Donna LaValley's Reviews > A Short History of Tractors in Ukrainian

A Short History of Tractors in Ukrainian by Marina Lewycka
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Feb 29, 12

Read in February, 2012

“Utterly charming,” I said to Suki after the last paragraph. [Suki, in winter, is a lap cat] The next day, I call this book “Excellent.” The main character is English born of Ukranian parents. She, Nadia, has a distant and sometimes hostile relationship with her older sister Vera, who was born during WWII and who therefore has more memories of their family during hardships and difficult previous years. Nadia is jealous; Vera is resentful.

With their much-loved mother dead 2 years, their father now takes up with a 36-year old Ukranian woman, a buxom, bleached-blonde looking for legal citizenship (marriage), money, and as many status symbols as she can get. Their father is 84 and foolishly falls for every ploy that flouncy Valentina presents. The two sisters now slowly come together to prevent their father from marrying the slovenly schemer. It was, at times, hilarious despite the serious issues. The broken English arguments and culture differences made the best laughs. Peripheral characters add humor and surprise.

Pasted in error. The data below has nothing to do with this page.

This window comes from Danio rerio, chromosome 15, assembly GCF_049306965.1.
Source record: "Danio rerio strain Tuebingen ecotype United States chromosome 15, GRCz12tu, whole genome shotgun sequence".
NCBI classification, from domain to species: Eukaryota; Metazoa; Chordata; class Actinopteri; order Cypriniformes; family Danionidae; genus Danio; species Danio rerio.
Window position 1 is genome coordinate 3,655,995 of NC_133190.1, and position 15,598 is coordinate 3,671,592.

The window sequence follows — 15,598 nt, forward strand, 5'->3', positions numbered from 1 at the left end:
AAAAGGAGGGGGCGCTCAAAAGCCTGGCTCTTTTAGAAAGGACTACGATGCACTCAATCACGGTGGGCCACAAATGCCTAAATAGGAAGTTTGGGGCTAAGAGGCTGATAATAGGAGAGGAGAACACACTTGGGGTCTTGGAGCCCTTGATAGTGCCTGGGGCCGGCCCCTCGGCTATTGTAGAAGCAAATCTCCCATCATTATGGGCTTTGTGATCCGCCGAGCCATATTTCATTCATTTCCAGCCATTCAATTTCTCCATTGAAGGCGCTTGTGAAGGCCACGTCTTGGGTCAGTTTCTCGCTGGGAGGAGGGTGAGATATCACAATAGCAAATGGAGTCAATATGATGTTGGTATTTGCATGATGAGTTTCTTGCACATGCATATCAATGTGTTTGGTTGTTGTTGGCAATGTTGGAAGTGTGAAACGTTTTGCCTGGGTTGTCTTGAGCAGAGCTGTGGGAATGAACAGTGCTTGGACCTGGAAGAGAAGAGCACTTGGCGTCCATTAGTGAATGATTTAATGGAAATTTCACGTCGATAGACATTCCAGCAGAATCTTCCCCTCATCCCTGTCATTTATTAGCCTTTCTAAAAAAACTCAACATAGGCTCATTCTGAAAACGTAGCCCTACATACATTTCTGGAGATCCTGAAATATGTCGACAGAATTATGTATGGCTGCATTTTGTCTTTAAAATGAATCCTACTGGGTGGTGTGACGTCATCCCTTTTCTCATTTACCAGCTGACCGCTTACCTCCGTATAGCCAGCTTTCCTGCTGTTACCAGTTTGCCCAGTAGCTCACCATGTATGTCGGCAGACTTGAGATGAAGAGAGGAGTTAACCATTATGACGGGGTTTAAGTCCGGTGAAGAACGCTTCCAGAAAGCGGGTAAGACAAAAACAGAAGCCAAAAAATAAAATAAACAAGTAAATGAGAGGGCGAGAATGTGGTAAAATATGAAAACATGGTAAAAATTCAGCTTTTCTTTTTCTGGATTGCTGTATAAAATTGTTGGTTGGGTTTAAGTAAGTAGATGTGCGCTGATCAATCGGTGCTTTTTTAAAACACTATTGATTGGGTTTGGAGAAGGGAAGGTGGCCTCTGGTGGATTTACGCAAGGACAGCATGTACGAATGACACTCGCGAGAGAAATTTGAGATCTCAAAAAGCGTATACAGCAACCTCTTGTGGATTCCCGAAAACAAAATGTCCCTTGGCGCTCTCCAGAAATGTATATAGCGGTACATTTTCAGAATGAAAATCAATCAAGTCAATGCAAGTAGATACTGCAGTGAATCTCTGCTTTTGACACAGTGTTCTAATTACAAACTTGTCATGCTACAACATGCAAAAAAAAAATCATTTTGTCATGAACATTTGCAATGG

As Nadia gradually uncovers the real past (different from gentle family stories) she understands why she and Vera grew apart. They face their father’s foibles, admire his talents, [his latest book is the novel’s title] and have a good look at “old age” as he lives it.

Each character is a realistic mix of strong and weak; no one is a stereotype nor a complete villain. This is the author’s first novel and it’s a wonderful achievement to be so amusing - a nice mix of entertainment and wisdom.

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